# Finding the scalar derivative of a matrix product

I'm trying to find $$\frac{\partial}{\partial \lambda}y^T \left(\sigma^2 I + \lambda^{-1}K_{\theta}^{-1}\right)^{-1}y$$ where $y \in \mathbb{R^n}$ is fixed, $\lambda \in \mathbb{R}$ and $K_{\theta}^{-1}$ is a known symmetric, positive definite matrix. Here's what I did so far:

$$\frac{\partial}{\partial \lambda}y^T (\sigma^2 I + \lambda^{-1}K_{\theta}^{-1})^{-1}y = \frac{\partial}{\partial \lambda}\text{tr}\left(y^T (\sigma^2 I + \lambda^{-1}K_{\theta}^{-1})^{-1}y\right)$$ where tr denotes the trace. By the cyclic property of the trace, we can write $$\frac{\partial}{\partial \lambda}\text{tr}\left(y^T (\sigma^2 I + \lambda^{-1}K_{\theta}^{-1})^{-1} y\right) = \frac{\partial}{\partial \lambda}\text{tr}\left(y^T y(\sigma^2 I + \lambda^{-1}K_{\theta}^{-1})^{-1} \right)$$ $$= \frac{\partial}{\partial \lambda}\sum y_i ^2\text{tr}\left( \sigma^2 I + \lambda^{-1}K_{\theta}^{-1}\right)^{-1} = \sum y_i ^2\text{tr}\left(\frac{\partial}{\partial \lambda}(\sigma^2 I + \lambda^{-1}K_{\theta}^{-1})^{-1}\right)$$

Since for any invertible matrix $M(\alpha)$ whose entries are differentiable in $\alpha \in \mathbb{R}$ it holds that $$\frac{d}{d\alpha} M(\alpha)^{-1} = M(\alpha)^{-1}\left(\frac{d}{d\alpha} M(\alpha)\right) M(\alpha)^{-1}$$ we have $$\sum y_i ^2\text{tr}\left(\frac{\partial}{\partial \lambda}(\sigma^2 I + \lambda^{-1}K_{\theta}^{-1})^{-1}\right) = \sum y_i^2 \text{tr}\left[ (\sigma^2 I + \lambda^{-1} K_{\theta}^{-1})^{-1}(-\lambda^{-2} K_{\theta}^{-1}) (\sigma^2 I + \lambda^{-1} K_{\theta}^{-1})^{-1}\right]$$

I can simplify this to $$-\sum y_i^2 \text{tr}\left[(\lambda\sigma^2 K_{\theta} + I)^{-1}(\lambda\sigma^2 I + K_\theta^{-1})^{-1}\right]$$$$=-\sum y_i^2 \text{tr}\left[(\lambda^2\sigma^4 K_{\theta} + 2\lambda\sigma^2 I + K_{\theta}^{-1})^{-1}\right]$$ but this is where I'm stuck as I can't analyse this expression analytically (or can I?). Is there any way to simplify this expression? I tried to use the Woodbury matrix identity on the latter matrix but to no success yet. Any help would be greatly appreciated.

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Since $K$ is diagonalizable so $K=ADA^T$ where$D=$diag$(d_1, \ldots, d_n)$.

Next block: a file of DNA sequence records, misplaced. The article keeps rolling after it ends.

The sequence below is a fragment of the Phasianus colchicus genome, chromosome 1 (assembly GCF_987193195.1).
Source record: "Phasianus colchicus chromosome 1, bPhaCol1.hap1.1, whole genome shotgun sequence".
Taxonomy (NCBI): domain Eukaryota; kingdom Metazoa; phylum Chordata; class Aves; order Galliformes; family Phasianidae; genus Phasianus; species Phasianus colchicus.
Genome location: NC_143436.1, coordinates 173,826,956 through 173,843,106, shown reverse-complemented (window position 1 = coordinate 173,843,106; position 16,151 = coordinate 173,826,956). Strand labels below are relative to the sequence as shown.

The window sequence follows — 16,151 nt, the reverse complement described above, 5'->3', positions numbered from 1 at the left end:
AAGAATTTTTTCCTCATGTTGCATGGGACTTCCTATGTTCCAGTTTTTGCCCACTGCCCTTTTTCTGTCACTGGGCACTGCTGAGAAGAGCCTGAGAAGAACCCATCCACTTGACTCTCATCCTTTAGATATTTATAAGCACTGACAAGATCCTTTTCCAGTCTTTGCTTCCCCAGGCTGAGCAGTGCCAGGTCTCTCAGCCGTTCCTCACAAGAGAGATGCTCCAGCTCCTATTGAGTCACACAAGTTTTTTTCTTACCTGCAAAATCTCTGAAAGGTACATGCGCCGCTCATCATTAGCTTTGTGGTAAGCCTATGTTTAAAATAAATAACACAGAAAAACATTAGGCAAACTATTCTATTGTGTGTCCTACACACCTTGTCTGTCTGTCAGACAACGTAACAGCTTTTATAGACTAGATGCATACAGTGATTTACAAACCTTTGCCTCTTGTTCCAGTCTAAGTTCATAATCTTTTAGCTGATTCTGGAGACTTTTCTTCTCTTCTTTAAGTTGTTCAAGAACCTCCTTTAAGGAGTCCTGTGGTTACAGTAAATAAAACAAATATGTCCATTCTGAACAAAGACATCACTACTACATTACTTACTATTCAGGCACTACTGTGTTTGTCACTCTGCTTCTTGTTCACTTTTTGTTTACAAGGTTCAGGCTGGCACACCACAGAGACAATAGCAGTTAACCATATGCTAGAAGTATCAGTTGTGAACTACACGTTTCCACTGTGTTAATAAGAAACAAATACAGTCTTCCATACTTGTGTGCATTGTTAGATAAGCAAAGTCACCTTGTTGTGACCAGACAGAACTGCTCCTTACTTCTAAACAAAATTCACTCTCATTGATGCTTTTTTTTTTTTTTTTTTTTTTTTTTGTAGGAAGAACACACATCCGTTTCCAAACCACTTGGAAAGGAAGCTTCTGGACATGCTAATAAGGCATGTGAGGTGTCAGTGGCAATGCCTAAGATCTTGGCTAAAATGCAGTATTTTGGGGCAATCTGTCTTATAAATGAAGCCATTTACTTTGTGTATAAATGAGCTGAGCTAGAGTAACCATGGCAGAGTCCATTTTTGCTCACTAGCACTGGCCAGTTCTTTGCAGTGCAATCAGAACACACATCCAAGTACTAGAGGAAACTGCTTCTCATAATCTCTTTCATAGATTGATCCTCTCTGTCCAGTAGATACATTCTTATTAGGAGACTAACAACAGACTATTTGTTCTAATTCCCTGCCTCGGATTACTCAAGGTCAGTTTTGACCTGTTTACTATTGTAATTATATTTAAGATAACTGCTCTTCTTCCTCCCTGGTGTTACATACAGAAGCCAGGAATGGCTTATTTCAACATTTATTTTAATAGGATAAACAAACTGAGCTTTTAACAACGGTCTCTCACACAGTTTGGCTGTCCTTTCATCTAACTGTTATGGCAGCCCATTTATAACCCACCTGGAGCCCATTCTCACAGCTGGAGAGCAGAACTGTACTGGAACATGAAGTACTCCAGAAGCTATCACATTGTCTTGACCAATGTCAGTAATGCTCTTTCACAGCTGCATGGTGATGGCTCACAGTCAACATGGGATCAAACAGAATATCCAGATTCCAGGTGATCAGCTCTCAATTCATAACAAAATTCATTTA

So $(\delta^2 I + \lambda^{-1} K^{-1})^{-1} = A (\delta^2 I + \lambda^{-1} D^{-1})^{-1} A^T = A$diag$( ... , \frac{\lambda d_i}{ \lambda d_i\delta^2 +1 } , ... ) A^T$

So $\frac{\partial }{\partial \lambda} \frac{\lambda d_i}{ \lambda d_i\delta^2 +1 } =\frac{ d_i}{ (\lambda d_i\delta^2 +1)^2 }$

$\frac{\partial }{\partial \lambda} y^T (\delta^2 I + \lambda^{-1} K^{-1})^{-1} y = y^T A (\lambda^2\delta^2 D + D^{-1} +2\lambda \delta^2 I) A^T y = y^T( \lambda^2\delta^2 K + K^{-1} +2\lambda \delta^2 I) y$

Correction--------------------------------------------------------------------------------

So $\frac{\partial }{\partial \lambda} y^T (\delta^2 I + \lambda^{-1} K^{-1})^{-1} y = y^T A$ diag (..., $\frac{ d_i}{ (\lambda d_i\delta^2 +1)^2 } , ... ) A^T y$

Let $T = A$ diag (..., $\frac{ d_i}{ (\lambda d_i\delta^2 +1)^2 } , ... ) A^T$. Then $T^{-1}=A$ diag ($..., \frac{ 2\lambda d_i\delta^2 + 1 + \lambda^2 d_i^2 \delta^4}{ d_i }, ... ) A^T = 2\lambda\delta^2 I + K^{-1} + \lambda^2 \delta^4 K$

So $\frac{\partial }{\partial \lambda} y^T (\delta^2 I + \lambda^{-1} K^{-1})^{-1} y = y^T( 2\lambda\delta^2 I + K^{-1} + \lambda^2 \delta^4 K)^{-1} y$

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Thank you very much for your answer. I follow every computation until the second to last equation. I have $y^T A \text{diag}(\ldots,\frac{d_i}{(1+\lambda d_i \sigma^2)},\ldots) A^Ty = y^T A D(I + 2\lambda\sigma^2 D + \lambda^2 \sigma^4 D^2)^{-1} A^Ty = y^T A (D^{-1} + 2\lambda\sigma^2 I + \lambda^2\sigma^4 D)^{-1} A^Ty$. I fail to see where the inverse went off to ? Thanks in any case. –  Stijn Nov 14 '12 at 14:07
$y^T AD( 2\lambda\delta^2 D +I + \lambda^2 \delta^4 D^2)^{-1}A^T y = y^T [A D^{-1}( 2\lambda\delta^2 D + I + \lambda^2 \delta^4 D^2) A^T]^{-1} y =y^T [A( 2\lambda\delta^2 I +D^{-1} + \lambda^2 \delta^4 D) A^T ]^{-1} y = y^T [ 2\lambda\delta^2 I + K^{-1} + \lambda^2 \delta^4 K ]^{-1}y$ –  HK Lee Nov 15 '12 at 0:54
Thank you very much. I can't believe I didn't see that. –  Stijn Nov 15 '12 at 16:08

For notational convenience, define \eqalign{ M &= \sigma^2 I + \lambda^{-1}K_{\theta}^{-1} \cr dM &= -\lambda^{-2}K_{\theta}^{-1}d\lambda \cr }
Then write the function in terms of $M$ and the Frobenius product, and take its differential \eqalign{ f &= y:M^{-1}y \cr &= yy^T:M^{-1} \cr\cr df &= yy^T:d(M^{-1}) \cr &= yy^T:M^{-1}\,(-dM)\,M^{-1} \cr &= yy^T:M^{-1}\,(\lambda^{-2}K_{\theta}^{-1}d\lambda)\,M^{-1} \cr &= yy^T:(\lambda^{2}MK_{\theta}M)^{-1} d\lambda \cr\cr } Now we can identify the derivative and expand it \eqalign{ \frac{\partial f}{\partial\lambda} &= yy^T:(\lambda^{2}MK_{\theta}M)^{-1} \cr &= y^T(\lambda^{2}MK_{\theta}M)^{-1}y \cr &= y^T\big(\lambda^{2}\sigma^{4}K_{\theta} + K_{\theta}^{-1} + 2\lambda\sigma^2I\big)^{-1}y \cr }

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